|Iconic shepherd pose, with lamb tucked under arm|
Truly, shepherd, in respect of itself, it is a good
life, but in respect that it is a shepherd's life,
it is naught. In respect that it is solitary, I
like it very well; but in respect that it is
private, it is a very vile life. Now, in respect it
is in the fields, it pleaseth me well; but
in respect it is not in the court, it is tedious.
I’m celebrating Shakespeare’s Centenary, so the above dialogue, between Touchstone (the court jester in disguise) and Corin, an elderly shepherd, in ‘As You Like It’ fits perfectly. Corin asks Touchstone how he likes ‘this shepherd’s life’ and he replies that he enjoys some aspects, but it’s clear from his answer that he misses his life at court. Indeed, a shepherd’s life then, as now, was very hard.
Our Sepia Saturday picture prompt this week is a photograph titled 'Ninety and Nine’ (by Joseph Gale c1890), showing a shepherd resting at a gate with a lamb under his arm and his sheepdog nearby. The picture recalls the parable from the Gospel of Matthew about the ‘Lost Sheep’.
It reminded me of a roadside statue we came across a few years ago, when travelling in Spain, near Burgos. It’s a monument to the rural shepherd and his dog, next to a shrine. Sculpted by Victor De Los Rijos, it was erected by public subscription in 1961. His Sheepdog is a large, but friendly looking Mastiff, and he also seems to have a young lad to help him. The statue is huge, as can be seen by me standing beside him!
|A Colossus amongst shepherds|
I delved into my ‘News From The English Countryside, 1750-1850’* for the first time in months, to share two small news items with you which demonstrate the shepherd’s dedication.
Last year died at Basingstoke one William Taylor, aged 102, as appears by the Register, in the Parish church of Basingstoke aforesaid; he was strong and healthy till a few days before his Death, and is said to have followed the business of a Shepherd upwards of 90 years.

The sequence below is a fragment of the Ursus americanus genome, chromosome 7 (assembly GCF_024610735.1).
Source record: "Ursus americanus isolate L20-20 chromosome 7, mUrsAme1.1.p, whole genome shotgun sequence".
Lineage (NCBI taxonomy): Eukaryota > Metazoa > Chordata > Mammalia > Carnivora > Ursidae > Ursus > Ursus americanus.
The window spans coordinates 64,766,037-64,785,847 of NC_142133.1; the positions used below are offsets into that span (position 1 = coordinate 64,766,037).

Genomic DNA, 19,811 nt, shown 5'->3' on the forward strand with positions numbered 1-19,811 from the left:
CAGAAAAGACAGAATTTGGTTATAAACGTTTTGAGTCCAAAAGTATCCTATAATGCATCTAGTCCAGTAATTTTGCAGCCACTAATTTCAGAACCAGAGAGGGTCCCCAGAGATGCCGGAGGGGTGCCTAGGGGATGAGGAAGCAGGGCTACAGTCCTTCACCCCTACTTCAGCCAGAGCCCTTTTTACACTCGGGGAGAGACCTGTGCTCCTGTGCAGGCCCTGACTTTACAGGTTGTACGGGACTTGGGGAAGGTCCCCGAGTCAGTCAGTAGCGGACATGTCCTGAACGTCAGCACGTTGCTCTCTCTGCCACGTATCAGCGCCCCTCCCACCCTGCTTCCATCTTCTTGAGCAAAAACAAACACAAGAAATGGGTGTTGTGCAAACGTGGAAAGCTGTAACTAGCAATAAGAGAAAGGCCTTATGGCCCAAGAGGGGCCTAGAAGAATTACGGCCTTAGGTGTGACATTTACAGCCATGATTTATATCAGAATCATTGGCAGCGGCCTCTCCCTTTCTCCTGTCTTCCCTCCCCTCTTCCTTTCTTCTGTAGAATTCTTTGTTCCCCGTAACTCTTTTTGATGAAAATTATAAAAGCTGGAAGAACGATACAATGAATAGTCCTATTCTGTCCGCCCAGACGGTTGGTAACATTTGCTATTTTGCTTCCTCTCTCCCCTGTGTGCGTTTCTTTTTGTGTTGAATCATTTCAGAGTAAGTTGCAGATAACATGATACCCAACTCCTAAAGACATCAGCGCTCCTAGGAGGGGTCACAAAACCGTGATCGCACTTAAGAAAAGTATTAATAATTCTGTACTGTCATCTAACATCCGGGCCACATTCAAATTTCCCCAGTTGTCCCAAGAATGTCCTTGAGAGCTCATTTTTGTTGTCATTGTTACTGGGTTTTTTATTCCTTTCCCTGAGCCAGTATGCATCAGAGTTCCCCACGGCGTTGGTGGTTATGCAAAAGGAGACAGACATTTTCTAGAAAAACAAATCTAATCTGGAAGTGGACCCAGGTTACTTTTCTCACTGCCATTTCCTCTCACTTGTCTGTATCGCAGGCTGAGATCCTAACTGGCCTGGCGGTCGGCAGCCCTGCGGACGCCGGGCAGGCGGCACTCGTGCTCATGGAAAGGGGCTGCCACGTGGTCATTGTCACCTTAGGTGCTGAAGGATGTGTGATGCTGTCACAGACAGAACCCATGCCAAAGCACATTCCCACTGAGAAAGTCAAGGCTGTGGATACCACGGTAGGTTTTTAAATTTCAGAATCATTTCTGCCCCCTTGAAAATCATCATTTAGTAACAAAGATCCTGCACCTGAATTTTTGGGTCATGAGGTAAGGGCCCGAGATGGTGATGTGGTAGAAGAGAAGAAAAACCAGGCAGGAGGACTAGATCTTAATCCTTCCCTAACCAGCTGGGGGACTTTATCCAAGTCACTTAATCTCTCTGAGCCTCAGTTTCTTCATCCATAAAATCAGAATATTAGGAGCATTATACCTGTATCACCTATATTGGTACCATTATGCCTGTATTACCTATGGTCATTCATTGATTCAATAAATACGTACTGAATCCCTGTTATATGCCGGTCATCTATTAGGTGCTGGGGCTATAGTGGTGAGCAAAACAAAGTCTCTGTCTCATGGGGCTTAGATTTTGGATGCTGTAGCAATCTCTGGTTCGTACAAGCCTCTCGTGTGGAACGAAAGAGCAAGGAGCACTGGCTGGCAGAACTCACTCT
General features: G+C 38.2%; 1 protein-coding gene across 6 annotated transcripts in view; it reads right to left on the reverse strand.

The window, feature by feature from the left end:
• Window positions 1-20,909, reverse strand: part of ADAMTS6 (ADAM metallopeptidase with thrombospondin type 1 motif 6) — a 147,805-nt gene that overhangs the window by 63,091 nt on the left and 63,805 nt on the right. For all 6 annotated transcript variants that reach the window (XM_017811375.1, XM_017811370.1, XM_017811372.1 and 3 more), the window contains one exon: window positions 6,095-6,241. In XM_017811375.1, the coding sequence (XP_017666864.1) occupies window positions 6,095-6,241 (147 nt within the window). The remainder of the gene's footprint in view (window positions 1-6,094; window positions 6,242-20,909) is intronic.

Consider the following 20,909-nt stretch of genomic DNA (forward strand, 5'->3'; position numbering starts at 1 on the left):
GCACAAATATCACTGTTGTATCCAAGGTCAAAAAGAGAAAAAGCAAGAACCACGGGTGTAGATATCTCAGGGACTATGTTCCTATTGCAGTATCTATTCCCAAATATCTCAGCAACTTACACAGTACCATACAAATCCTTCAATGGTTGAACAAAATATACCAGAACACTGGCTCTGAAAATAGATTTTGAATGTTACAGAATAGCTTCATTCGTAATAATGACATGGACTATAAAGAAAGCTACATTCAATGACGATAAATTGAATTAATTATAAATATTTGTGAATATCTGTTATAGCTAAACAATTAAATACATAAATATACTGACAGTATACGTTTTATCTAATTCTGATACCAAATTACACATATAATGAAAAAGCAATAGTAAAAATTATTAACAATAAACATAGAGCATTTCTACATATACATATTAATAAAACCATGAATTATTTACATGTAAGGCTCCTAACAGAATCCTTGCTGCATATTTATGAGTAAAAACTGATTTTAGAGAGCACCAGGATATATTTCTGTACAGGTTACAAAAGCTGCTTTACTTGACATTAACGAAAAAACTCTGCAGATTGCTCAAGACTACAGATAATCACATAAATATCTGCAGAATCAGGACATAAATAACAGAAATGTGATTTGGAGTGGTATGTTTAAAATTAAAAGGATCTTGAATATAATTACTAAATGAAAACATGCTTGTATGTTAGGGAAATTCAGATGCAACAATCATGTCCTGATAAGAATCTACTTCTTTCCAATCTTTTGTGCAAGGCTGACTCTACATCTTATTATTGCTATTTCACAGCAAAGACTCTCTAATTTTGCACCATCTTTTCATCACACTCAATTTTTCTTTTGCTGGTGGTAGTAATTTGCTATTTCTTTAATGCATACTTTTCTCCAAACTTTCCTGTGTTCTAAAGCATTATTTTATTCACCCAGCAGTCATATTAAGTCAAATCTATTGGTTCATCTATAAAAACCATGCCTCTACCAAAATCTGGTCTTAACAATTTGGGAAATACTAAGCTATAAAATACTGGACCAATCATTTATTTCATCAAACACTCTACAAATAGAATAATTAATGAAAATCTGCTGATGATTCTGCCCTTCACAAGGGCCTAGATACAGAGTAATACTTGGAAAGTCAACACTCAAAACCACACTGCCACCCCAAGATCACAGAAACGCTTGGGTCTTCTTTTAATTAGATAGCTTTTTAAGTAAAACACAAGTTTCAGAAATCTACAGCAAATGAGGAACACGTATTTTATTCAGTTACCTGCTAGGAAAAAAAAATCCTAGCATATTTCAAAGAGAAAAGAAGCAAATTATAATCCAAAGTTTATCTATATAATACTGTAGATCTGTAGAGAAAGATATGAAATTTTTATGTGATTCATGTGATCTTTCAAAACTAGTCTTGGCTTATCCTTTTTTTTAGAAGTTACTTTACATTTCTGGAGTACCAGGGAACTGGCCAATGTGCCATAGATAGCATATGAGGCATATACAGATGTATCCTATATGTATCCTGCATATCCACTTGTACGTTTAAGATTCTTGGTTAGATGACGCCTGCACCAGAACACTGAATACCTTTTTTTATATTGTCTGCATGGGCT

Reading, January 28
1809: Shepherd Drowned in Mud
A shepherd to Mr Fisher, of Cotham, Lincoln was found drowned last week with a fat sheep, in one of the closes on the farm. The dog, it is supposed, drove the sheep in, and on the man endeavouring to get out, the mud was so strong, he could not extricate himself.
11 June 1809
|The shepherd’s lad|
Perhaps the second one was similar to the ‘Lost Sheep’; he had the other ninety-nine safely penned in and went off to look for Number 100 - it had to be the fat, dopey one didn’t it? And why did that daft dog drive towards the muddy pond?! Poor shepherd.
Coincidentally I’ve just watched BBC TV’s ‘Countryfile' for April 24th and it was, of course, a Shakespeare Special. One item was about the importance of the wool trade to Stratford-upon-Avon, and how it contributed to Shakespeare’s wealth and his ability to join the theatre. To make it more interesting a small flock of sheep were driven down Stratford’s Sheep Street. Unfortunately the sheep were spooked by the crowds, which and gathered to watch filming, and chaos ensued. Some sheep nearly ended up in the River Avon - nobody drowned though. Here’s a link to the Telegraph’s report, including a short film clip.
* By Clifford Morsley: pub.Harrap
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